Treasury blueprint to raise taxes Treasury blueprint to raise taxes
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  1. #1

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    Default Treasury blueprint to raise taxes

    “ The document, dated May 5 and marked "Official – market sensitive", reveals that the "base case scenario" now forecasts that Britain will have a £337 billion budget deficit this year, compared to the forecast £55 billion in March's Budget.

    It says tax rises and spending cuts which would raise between £25 billion and £30 billion – equivalent to a 5p increase in the basic rate of income tax – would be needed to fund the increased debt, and presents Mr Sunak with a menu of proposed measures to make up the shortfall.”

    “ The document advises Mr Sunak that it is now likely to become necessary to break at least one of the Conservatives' key manifesto pledges not to increase taxes or scrap the triple lock on state pension rises.

    It states: "To fill a gap this size [in the public finances] through tax revenue risers would be very challenging without breaking the tax lock. To raise fiscally significant amounts, we would either have to increase rates/thresholds in one of the broad-based taxes (IT, NICS, VAT, CT) or reform one of the biggest tax reliefs (eg pensions tax)."

    Exclusive: Treasury blueprint to raise taxes and freeze wages to pay for GBP300bn coronavirus bill

  2. #2

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    It is quite dumb to think that tax raise will result in increased yield. The taxes already are quite high and Tories increased taxes by the backdoor already.

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    Can't wait for HS2 to be completed so we can all sit on a crammed Covid infested train and go to Brum....

    Money well spent!
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    Quote Originally Posted by DimPrawn View Post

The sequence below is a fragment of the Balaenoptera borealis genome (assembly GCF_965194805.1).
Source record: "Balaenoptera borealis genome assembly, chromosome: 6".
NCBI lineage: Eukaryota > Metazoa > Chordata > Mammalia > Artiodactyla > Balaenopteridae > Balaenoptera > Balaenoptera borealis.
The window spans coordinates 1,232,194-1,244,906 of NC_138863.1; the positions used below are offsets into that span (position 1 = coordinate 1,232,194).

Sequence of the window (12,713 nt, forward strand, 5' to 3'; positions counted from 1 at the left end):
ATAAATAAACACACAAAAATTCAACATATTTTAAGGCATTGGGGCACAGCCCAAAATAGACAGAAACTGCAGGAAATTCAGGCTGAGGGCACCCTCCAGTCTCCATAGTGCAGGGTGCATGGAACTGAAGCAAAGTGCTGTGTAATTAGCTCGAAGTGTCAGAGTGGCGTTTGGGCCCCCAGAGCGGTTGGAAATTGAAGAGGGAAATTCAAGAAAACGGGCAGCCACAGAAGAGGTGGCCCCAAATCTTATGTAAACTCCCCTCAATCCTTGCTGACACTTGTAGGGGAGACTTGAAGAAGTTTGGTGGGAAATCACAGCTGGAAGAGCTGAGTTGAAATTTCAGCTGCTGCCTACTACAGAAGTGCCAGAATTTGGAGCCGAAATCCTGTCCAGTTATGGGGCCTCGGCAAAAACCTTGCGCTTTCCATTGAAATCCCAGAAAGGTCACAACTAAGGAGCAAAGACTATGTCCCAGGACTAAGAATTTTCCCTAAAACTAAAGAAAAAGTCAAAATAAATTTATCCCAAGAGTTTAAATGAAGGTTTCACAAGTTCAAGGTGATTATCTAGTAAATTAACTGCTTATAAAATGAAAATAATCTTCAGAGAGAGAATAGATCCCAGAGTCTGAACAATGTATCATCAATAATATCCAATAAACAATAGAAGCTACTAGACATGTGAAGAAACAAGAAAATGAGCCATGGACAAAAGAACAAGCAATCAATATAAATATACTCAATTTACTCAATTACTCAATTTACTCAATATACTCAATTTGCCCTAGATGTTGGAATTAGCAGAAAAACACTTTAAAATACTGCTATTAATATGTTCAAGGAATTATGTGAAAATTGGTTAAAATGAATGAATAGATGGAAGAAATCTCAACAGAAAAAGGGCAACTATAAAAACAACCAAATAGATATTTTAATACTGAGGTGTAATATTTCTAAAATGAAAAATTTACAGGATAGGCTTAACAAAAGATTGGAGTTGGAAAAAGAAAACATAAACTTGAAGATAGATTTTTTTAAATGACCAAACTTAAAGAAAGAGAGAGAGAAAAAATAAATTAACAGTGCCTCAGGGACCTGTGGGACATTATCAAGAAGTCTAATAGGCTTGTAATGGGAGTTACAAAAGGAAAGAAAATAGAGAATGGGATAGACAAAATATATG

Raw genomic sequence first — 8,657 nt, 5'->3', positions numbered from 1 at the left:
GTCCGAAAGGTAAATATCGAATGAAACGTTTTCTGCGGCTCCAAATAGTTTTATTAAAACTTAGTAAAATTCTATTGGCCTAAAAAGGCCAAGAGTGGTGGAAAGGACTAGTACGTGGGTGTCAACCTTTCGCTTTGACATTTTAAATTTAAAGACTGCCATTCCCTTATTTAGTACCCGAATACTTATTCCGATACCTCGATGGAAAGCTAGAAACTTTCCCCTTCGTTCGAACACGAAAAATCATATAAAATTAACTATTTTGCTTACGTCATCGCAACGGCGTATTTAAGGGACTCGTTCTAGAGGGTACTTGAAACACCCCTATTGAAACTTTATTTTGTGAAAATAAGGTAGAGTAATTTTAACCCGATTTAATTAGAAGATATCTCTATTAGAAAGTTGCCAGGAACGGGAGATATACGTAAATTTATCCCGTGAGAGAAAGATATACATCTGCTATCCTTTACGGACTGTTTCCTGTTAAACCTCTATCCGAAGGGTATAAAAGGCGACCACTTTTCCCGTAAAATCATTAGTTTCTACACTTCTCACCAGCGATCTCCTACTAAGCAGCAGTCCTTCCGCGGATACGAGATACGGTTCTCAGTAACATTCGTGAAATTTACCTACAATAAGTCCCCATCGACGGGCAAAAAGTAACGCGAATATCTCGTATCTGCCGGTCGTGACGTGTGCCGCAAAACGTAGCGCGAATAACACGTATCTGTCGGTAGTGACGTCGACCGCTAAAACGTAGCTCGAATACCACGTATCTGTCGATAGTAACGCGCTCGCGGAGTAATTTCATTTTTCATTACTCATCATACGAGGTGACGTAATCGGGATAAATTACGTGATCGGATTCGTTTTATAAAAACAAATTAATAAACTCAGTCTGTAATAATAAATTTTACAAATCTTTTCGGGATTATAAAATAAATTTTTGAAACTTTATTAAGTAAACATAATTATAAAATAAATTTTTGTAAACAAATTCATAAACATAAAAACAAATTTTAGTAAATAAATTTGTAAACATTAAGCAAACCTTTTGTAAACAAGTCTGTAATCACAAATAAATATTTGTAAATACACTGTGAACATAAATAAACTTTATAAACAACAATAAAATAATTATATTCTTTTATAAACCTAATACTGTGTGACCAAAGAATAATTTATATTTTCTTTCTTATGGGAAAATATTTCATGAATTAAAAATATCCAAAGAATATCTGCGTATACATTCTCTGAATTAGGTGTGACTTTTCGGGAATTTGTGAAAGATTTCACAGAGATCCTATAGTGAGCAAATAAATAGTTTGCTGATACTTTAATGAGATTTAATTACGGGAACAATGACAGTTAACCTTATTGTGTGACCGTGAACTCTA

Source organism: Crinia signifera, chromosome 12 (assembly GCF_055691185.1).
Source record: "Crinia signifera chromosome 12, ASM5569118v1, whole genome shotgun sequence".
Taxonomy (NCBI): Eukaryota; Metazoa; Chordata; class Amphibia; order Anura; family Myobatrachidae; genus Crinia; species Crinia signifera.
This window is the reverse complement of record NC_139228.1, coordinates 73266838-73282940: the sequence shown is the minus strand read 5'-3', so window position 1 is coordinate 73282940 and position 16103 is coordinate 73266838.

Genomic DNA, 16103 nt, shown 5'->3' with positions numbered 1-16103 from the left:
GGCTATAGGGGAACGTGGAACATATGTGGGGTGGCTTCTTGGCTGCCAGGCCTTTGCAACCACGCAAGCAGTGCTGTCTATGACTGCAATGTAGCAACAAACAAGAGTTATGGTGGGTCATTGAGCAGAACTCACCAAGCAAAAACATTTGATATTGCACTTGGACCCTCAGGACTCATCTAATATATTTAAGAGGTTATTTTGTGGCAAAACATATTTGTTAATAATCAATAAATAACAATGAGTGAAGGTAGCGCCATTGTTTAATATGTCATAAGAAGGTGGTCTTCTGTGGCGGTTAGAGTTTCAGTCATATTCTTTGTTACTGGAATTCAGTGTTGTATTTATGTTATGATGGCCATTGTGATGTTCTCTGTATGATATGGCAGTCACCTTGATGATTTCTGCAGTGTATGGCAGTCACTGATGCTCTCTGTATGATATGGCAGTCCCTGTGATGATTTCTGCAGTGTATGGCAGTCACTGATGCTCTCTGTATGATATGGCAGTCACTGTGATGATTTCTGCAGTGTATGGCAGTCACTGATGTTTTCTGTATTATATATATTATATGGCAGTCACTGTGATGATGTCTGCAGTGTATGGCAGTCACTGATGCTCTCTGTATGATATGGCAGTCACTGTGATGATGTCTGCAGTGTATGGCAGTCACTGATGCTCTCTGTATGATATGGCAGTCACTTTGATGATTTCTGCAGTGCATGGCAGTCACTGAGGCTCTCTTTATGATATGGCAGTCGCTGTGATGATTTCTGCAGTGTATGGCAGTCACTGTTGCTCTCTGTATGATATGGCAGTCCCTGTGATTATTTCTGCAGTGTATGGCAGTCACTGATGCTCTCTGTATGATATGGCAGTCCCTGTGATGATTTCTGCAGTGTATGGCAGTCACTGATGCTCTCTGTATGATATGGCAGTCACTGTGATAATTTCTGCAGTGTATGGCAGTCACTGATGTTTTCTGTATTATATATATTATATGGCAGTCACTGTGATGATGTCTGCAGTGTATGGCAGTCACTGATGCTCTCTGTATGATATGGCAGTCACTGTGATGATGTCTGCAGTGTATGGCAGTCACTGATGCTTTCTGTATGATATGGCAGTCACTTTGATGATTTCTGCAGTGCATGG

Can't wait for HS2 to be completed so we can all sit on a crammed Covid infested train and go to Brum....

    Money well spent!
    funny, i don't recall HS2 going anywhere near swine town.
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    Quote Originally Posted by BR14 View Post
    funny, i don't recall HS2 going anywhere near swine town.

    Cost savings - Chris Grayling has looked at how much we could save, approximately £33million.
    The cheaper option is to run it from Swindon to Brumland, thus avoiding all the expensive land around London. Priti Patel has also looked at the figures and confirmed that it would be less crowded, expecting a drop of around three hundred thousand, thirty four, nine hundred and seventy four thousand passengers.

    Diane Abbot says it's 250,000 passengers at a cost saving of £64.3million.
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    Treasury fairy story. There will be no political cover to reduce the wages of NHS staff after this, likewise for massive tax rises coming out of a recession. The reality is that a much higher national debt will be tolerated and this will be paid off/inflated away over the next century.

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    Quote Originally Posted by jamesbrown View Post
    Treasury fairy story. There will be no political cover to reduce the wages of NHS staff after this, likewise for massive tax rises coming out of a recession. The reality is that a much higher national debt will be tolerated and this will be paid off/inflated away over the next century.
    It'll get inflated away, but could it be via a 1970s style inflation horror show !?

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    I'm pretty cynical about the current NHS love in. I would say the gov is doing a very good job of programming the general population, readying them for tax hikes that can be passed under the guise of "save our NHS", with near impunity. Kids will be writing in chalk "increase our taxes! save our NHS!" in a neighbourhood near you.

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    Quote Originally Posted by TheGreenBastard View Post
    I'm pretty cynical about the current NHS love in. I would say the gov is doing a very good job of programming the general population, readying them for tax hikes that can be passed under the guise of "save our NHS", with near impunity. Kids will be writing in chalk "increase our taxes! save our NHS!" in a neighbourhood near you.
    “Prepare for next pandemic” - not where most of money will go to, obviously

    Increase in Nhs spending (which was promised already) will require lots of dosh

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    “ Treasury officials have advised the Chancellor not to wait too long to introduce any tax rises. Suggestions include announcing a medium-term plan for the public finances in the summer, alongside any further economic rescue packages related to the coronavirus crisis.

    This would "enhance credibility and boost investor confidence", the Treasury has argued, adding: "There may also be advantages to using current political capital."”

    Revealed: The increased taxes – and some new ones – on the menu to counter GBP337bn budget deficit

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